With plein air painting, you can't control the sun and clouds - the light is ALWAYS changing.... The clock is ticking, you've got to get the paint down FAST...AND you might need to be swatting bugs or wearing gloves to keep warm...and oh, the choices out there of what to put on your canvas in the first place!

But inside you can control the conditions and keep the lighting pretty consistent, making it possible to go back and work a painting over many sessions...

So I love to indulge myself when I work on still life - enjoying the aspect of time. Appreciating the lessons that come with this slower process.

I plan to work on this painting again - and maybe again and again! We'll see how long it takes to get to where I'd like it to be. Layering, scumbling and glazing over dry paint can be SO much fun! (Remember, any time I use an art term you're unfamiliar with, give a shout. I'm happy to clarify.)

I have the painting 'over the hump' in my first session. This is a good time to take advantage of the luxury of time and step away for a bit. At this point, I do want to be sure all elements that I put in will stay. I don't want to have to totally scrape out or paint completely over anything if at all possible.

I think I'm there.

From here, I'll start adjusting.... slowly.

my painting in progress - oil 12' x 16"
Ah, the luxury of time.....
After I stepped away, and came back I thought.... should I add an element in the lower left corner??
So I tried some different shapes of cookies and papers.....
a possible element to add to the painting?
Now, I'm thinking maybe just another random 'chip' of a fortune cookie?? I think another strip of paper could be too much and detract from what I have now.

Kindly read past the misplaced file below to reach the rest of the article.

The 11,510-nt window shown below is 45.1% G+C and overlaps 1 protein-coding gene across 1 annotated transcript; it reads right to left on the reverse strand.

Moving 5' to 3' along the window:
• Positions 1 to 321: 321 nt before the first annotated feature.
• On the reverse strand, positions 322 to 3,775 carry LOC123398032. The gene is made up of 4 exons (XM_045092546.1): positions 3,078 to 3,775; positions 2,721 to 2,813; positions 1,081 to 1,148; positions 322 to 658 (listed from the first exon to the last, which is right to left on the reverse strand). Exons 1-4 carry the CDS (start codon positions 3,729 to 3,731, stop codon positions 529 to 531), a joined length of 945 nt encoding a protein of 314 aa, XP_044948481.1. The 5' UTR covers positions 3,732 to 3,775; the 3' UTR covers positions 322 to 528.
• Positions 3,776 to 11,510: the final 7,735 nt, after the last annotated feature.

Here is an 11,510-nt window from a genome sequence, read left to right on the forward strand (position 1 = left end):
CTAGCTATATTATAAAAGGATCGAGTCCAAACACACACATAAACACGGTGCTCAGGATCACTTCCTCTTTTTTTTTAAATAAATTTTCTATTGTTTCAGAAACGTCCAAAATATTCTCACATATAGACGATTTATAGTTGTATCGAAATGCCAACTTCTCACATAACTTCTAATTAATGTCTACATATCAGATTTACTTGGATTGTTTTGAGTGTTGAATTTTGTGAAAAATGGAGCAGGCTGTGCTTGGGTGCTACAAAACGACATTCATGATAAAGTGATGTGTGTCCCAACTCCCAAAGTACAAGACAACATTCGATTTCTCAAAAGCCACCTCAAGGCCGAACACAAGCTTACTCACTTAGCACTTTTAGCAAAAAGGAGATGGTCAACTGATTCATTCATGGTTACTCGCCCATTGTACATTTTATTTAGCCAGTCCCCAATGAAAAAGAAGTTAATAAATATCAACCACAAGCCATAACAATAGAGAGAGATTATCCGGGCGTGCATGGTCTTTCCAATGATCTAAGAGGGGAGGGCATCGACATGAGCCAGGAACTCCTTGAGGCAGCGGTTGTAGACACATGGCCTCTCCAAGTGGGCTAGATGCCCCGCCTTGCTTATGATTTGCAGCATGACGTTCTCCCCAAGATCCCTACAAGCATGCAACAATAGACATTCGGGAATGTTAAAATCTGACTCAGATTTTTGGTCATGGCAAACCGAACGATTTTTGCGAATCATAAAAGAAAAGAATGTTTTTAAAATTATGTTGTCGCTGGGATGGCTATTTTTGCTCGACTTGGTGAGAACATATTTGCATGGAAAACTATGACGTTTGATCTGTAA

I'll need to be careful not to make the composition look to 'spotty' with unrelated elements. I like some plain space in paintings, but it needs to have interesting negative shapes. Whatever element I end up choosing (or not!) for that lower left corner area, it will need to tie into the shapes I have already established. Oh, so many choices.
What do you think?....
What would you do to the painting at this point?

Wednesday, February 5, 2014


June 19 & June 27, 2014

 -  If you can’t make those dates, try sometime between June 17 – July 12, 2014  -

We are thrilled to announce that this year brings a very exciting Show to our plate!
John and I will be exhibiting our work in the 2-person show and sale “Formaldehyde to Fine Art” at the Livingston Center for Art & Culture. We’ll take you on the journey from study to final piece – displaying pencil sketches, plein air oils, clay models, bronze sculpture and large studio work. We’ll show you what it takes to turn an inspiration into a work of art!    

AND, we’ll even have on display some artifacts from the Yellowstone National Park Heritage and Research Center - artifacts I’ve studied, drawn and painted as part of my learning process.
Come along on the journey - seeing how two Montana artists uniquely interpret the Yellowstone area where we live.

June 19, 2014 @ 7 pm ...
Join Shirl for a lively art lecture and slide show - 
"ART – It’s Hard Work... but somebody has to do it!"

June 27, 2014  5:30 pm – 8 pm...
Join John and Shirl at the Reception for “Formaldehyde to Fine Art” at the Livingston Center for Art and Culture on Main Street in Livingston Montana     
Formaldehyde to Fine Art
Show & Sale
June 17 - July 12, 2014
at the Livingston Center for Art and Culture
in Livingston, Montana
And, much, much more!
Hope you can make the Show
 Our Yellowstone Zoo
- photos from our windows -
Today, huge flocks of Bohemian Waxwings stopped by - beautiful birds and amazing to watch in such large flocks...